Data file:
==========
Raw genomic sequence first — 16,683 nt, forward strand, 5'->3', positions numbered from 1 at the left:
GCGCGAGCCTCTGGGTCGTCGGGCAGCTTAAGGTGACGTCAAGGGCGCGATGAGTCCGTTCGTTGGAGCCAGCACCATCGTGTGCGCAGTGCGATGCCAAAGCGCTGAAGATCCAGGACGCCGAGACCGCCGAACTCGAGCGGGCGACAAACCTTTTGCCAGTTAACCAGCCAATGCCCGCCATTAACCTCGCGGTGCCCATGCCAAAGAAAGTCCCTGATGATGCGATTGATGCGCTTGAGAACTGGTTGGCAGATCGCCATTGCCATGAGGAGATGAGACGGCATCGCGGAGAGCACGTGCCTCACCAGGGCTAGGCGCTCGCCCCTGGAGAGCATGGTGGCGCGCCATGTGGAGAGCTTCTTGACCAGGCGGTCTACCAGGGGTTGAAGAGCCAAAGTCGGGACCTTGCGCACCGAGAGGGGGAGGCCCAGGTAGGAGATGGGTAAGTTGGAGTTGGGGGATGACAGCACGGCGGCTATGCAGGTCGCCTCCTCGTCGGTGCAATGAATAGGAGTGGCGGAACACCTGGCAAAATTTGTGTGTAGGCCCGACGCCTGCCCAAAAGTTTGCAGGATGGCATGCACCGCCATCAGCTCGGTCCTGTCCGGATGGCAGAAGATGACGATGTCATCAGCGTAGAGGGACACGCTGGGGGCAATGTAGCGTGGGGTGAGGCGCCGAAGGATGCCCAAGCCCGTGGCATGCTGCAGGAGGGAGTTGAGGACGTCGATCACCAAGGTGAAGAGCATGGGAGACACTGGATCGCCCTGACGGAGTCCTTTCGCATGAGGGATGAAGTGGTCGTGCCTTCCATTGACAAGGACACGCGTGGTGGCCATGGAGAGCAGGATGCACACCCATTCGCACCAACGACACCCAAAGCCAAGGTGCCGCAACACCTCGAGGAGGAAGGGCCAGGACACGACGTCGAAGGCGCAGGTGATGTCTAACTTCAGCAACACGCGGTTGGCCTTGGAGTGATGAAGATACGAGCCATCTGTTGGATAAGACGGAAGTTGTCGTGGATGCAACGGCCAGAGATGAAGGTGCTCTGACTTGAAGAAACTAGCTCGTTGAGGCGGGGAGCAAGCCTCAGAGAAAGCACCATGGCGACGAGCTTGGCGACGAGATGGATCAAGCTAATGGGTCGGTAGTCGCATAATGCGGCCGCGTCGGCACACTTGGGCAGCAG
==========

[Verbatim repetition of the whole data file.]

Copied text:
Raw genomic sequence first — 16,683 nt, forward strand, 5'->3', positions numbered from 1 at the left:
GCGCGAGCCTCTGGGTCGTCGGGCAGCTTAAGGTGACGTCAAGGGCGCGATGAGTCCGTTCGTTGGAGCCAGCACCATCGTGTGCGCAGTGCGATGCCAAAGCGCTGAAGATCCAGGACGCCGAGACCGCCGAACTCGAGCGGGCGACAAACCTTTTGCCAGTTAACCAGCCAATGCCCGCCATTAACCTCGCGGTGCCCATGCCAAAGAAAGTCCCTGATGATGCGATTGATGCGCTTGAGAACTGGTTGGCAGATCGCCATTGCCATGAGGAGATGAGACGGCATCGCGGAGAGCACGTGCCTCACCAGGGCTAGGCGCTCGCCCCTGGAGAGCATGGTGGCGCGCCATGTGGAGAGCTTCTTGACCAGGCGGTCTACCAGGGGTTGAAGAGCCAAAGTCGGGACCTTGCGCACCGAGAGGGGGAGGCCCAGGTAGGAGATGGGTAAGTTGGAGTTGGGGGATGACAGCACGGCGGCTATGCAGGTCGCCTCCTCGTCGGTGCAATGAATAGGAGTGGCGGAACACCTGGCAAAATTTGTGTGTAGGCCCGACGCCTGCCCAAAAGTTTGCAGGATGGCATGCACCGCCATCAGCTCGGTCCTGTCCGGATGGCAGAAGATGACGATGTCATCAGCGTAGAGGGACACGCTGGGGGCAATGTAGCGTGGGGTGAGGCGCCGAAGGATGCCCAAGCCCGTGGCATGCTGCAGGAGGGAGTTGAGGACGTCGATCACCAAGGTGAAGAGCATGGGAGACACTGGATCGCCCTGACGGAGTCCTTTCGCATGAGGGATGAAGTGGTCGTGCCTTCCATTGACAAGGACACGCGTGGTGGCCATGGAGAGCAGGATGCACACCCATTCGCACCAACGACACCCAAAGCCAAGGTGCCGCAACACCTCGAGGAGGAAGGGCCAGGACACGACGTCGAAGGCGCAGGTGATGTCTAACTTCAGCAACACGCGGTTGGCCTTGGAGTGATGAAGATACGAGCCATCTGTTGGATAAGACGGAAGTTGTCGTGGATGCAACGGCCAGAGATGAAGGTGCTCTGACTTGAAGAAACTAGCTCGTTGAGGCGGGGAGCAAGCCTCAGAGAAAGCACCATGGCGACGAGCTTGGCGACGAGATGGATCAAGCTAATGGGTCGGTAGTCGCATAATGCGGCCGCGTCGGCACACTTGGGCAGCAG